I had a great issue presented to me via a private Facebook group I’ve set up just for such an occasion. This is something I’ve dealt with and I’m sure is pretty common. I thought the exchange would make a great post, and got permission from the commenter to use it.

The commenter’s name has been changed to protect her identity.

“Jennifer”: I love this whole other persona and placebo theory because I’ve been doing it to an extent for years…the problem I have is when a major wrench gets thrown in (I can handle little ones) and I feel like I lose it all. I need to figure out how to stay in that place even under dire straits.

I’m so glad you recognize that you have already been doing this to some extent! Really, everybody does…just most people don’t realize it. To provide an example I just used yesterday: Most of us have gone to a party with a significant other or our kids where we were either in an argument or, at least, a tense conversation. Then, the moment we went into the party we were smiling, laughing, joking, just having a good time in general.

When the door to the house/bar/wherever opened up and there were people smiling, holding drinks, yelling “Hello!”, and people in the background laughing, you were triggered by all that stimuli to become the “social” you. That programming has been being reinforced since you were a kid going to birthday parties.

We do the same thing with our kids, our bosses, our parents.

You realized this to some extent and consciously applied it…but have come up against a pretty common problem: Something we didn’t account for happens to that “persona” and, instead of rolling with the punch, we respond in a default way to that stimuli.

There’s really two ways to approach this and they aren’t mutually exclusive: meditation and note taking.

I won’t delve into meditation much other than that it promotes “mindfulness.” Simple breathing in the moment the wrench gets thrown in is very powerful. Even if you don’t know how to respond, you can at least short-circuit the need to respond by default (or through fight-or-flight if it’s a new situation).

The mindfulness aids in the note taking, if you will. Taking a couple breaths after the stimuli gives you a moment to make a mental note of what happened and that you’re not sure how your persona would respond. At that moment, the best response may be to confess–possibly to the other party/ies at that moment, even–“I’m not sure how to respond to that.”

Later on, you can set a rule: “From now on, every time X happens <in this situation/while I’m this persona/etc.> I will do Y.” Or possibly, “JC <just a persona name I’m making up for a particular “Jennifer”> never does X when Y happens. Instead, JC does Z.”

You get the idea.

Then you practice this new behavior whenever you’re in that “role” <manager, mom, …> that the stimuli of that situation eventually triggers the new behavior automatically.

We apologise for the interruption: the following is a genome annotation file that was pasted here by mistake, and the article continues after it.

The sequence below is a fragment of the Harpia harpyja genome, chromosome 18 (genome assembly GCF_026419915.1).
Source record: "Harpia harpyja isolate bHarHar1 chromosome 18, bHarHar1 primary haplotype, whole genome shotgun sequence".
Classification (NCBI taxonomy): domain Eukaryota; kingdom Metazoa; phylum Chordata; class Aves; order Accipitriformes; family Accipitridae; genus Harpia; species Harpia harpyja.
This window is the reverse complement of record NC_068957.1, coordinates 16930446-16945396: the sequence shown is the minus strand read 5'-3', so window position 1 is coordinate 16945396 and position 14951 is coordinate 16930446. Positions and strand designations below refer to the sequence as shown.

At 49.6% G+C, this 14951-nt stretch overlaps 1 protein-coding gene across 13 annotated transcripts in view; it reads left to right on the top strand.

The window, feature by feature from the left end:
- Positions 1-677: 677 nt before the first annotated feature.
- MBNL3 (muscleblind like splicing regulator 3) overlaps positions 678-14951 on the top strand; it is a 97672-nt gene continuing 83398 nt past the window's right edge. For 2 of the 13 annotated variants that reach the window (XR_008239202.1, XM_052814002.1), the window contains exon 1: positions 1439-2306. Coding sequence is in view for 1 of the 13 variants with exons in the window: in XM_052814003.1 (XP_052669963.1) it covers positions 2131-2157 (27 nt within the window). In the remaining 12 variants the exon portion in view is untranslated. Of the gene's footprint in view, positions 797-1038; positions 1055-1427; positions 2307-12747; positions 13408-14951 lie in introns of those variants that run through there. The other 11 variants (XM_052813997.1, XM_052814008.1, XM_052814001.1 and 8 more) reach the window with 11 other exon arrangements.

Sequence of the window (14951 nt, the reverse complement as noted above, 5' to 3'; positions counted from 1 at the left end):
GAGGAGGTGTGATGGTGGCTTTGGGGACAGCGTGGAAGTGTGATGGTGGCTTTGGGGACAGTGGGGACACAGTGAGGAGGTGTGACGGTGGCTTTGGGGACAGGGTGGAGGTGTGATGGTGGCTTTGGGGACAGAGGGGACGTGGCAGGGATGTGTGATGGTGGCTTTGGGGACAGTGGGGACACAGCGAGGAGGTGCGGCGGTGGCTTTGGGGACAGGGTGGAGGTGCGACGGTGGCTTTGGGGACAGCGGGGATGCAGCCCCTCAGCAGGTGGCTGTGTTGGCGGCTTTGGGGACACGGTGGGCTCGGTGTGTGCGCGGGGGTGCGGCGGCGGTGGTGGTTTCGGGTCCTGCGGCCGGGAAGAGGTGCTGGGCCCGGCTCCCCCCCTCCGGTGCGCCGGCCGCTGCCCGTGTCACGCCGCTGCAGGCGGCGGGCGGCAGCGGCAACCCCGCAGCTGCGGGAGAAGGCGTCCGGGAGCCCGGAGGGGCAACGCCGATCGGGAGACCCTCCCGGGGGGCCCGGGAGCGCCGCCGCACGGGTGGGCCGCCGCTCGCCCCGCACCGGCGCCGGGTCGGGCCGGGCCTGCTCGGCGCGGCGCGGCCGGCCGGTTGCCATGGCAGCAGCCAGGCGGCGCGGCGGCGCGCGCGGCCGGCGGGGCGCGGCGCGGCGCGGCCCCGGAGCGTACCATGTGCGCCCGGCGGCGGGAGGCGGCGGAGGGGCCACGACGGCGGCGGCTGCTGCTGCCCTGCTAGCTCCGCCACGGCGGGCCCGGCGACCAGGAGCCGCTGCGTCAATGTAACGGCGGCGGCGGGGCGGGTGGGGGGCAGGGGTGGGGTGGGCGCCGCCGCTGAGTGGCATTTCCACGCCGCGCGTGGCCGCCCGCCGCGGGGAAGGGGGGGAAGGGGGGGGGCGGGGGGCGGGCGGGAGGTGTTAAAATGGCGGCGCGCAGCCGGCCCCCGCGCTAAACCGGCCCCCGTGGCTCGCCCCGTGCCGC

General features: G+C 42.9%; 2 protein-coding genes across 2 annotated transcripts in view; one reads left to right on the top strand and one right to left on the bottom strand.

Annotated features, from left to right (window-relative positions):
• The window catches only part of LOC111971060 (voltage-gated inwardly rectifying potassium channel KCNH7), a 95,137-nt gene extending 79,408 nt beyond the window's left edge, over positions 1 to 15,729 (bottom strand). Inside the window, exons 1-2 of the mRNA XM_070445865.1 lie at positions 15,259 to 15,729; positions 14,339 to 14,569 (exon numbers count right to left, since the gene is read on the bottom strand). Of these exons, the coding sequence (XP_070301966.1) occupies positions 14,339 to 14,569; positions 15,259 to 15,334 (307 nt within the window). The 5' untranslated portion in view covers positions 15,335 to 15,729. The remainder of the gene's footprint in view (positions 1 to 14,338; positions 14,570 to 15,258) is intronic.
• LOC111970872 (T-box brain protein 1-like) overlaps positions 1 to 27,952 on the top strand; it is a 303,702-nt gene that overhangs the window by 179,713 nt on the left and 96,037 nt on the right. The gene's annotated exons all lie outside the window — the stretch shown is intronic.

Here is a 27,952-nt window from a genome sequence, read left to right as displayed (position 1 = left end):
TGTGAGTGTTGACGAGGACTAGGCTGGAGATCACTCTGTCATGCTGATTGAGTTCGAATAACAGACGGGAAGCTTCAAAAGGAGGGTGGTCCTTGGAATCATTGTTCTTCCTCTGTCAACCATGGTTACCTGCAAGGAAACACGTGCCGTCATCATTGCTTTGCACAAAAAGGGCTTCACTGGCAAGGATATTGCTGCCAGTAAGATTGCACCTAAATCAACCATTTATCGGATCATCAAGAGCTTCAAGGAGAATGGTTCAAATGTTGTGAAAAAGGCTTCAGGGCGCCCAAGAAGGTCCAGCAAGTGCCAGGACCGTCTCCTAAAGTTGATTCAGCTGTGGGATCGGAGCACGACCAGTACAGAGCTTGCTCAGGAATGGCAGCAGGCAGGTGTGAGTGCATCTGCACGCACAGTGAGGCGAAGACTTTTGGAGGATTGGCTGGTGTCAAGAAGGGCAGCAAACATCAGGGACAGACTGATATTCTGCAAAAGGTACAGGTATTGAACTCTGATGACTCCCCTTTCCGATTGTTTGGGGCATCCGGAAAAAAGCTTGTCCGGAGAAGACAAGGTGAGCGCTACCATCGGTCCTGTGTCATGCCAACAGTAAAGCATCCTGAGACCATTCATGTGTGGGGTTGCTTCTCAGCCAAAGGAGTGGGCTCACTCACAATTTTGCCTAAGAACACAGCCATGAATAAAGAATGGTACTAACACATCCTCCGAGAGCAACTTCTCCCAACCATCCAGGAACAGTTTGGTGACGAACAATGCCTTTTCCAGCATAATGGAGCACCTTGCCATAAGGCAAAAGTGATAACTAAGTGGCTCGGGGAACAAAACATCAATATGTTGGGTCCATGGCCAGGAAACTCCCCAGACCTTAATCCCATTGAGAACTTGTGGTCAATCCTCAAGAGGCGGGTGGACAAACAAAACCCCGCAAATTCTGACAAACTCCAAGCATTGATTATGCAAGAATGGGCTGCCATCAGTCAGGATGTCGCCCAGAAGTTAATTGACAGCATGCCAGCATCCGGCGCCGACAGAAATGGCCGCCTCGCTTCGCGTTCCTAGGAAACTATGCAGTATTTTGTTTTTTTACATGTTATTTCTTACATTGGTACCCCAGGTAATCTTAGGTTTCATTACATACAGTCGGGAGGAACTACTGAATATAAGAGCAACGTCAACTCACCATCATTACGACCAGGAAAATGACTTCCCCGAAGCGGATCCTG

It’s pretty important to do this, too. We can NEVER be ready for all the curveballs that will come our way. NEVER.

Before I became consciously aware of this issue, I BROKE several “personas.” For example, I used my middle name, Warren, rather than Robinson for my stage name beginning in college. “John Warren” became a persona, just like Glad Dad, Mad Dad, and Daddy are for me in different situations with my kids.

For the first year out of college, I nailed nearly every audition I had. Out of about 7 or 8, I screwed one up by not double-checking the address of a call-back location (I’d nailed the initial audition), and the second I’d basically deferred because I had worked with and highly respected the other person in contention for the role and the director was getting really stressed out trying to decide between the two of us.

But when I moved to New York, I would nail auditions for things where there were no stakes: no possibilities to join the unions, no pay, etc. John Warren went to those auditions. I’d put so much stress on how important the other auditions were, I made sure John Robinson, the guy with anxiety, attended those. You know, to make sure I did it all right.

But I still associated the performances in those auditions to John Warren. The casting directors called John Warren into their offices. This continued to happen upon moving to the LA/OC area in SoCal.

Eventually, John Warren was broken.

John Robinson has been broken and rebuilt several times. Same with “Johnny”, which is how my wife’s entire family refers to me. Honestly, I created “JW” for the same purpose that Stefani Germanotta uses “Lady Gaga.” John Robinson has been so wrecked for so many situations that I need to think of myself (in my own head, anyway, and sometimes in the third person) as JW to get many tough tasks done.

So, watch out for those monkey wrenches! If you keep associating certain situations/personas with those monkey wrenches, the monkey wrenches become new stimuli and the reactions become automatic.

To prevent that, create a rule for those roles beforehand that you’ll be mindful when thrown a curveball. Then, when the curveballs come, when you’re alone and able to process what happened, create a new rule for how to handle that kind of problem in the future.

I hope after all that typing that I understood your comment correctly and answered in a way that’s helpful. It’s worked for me. 🙂 Please let me know if I was in the ballpark!

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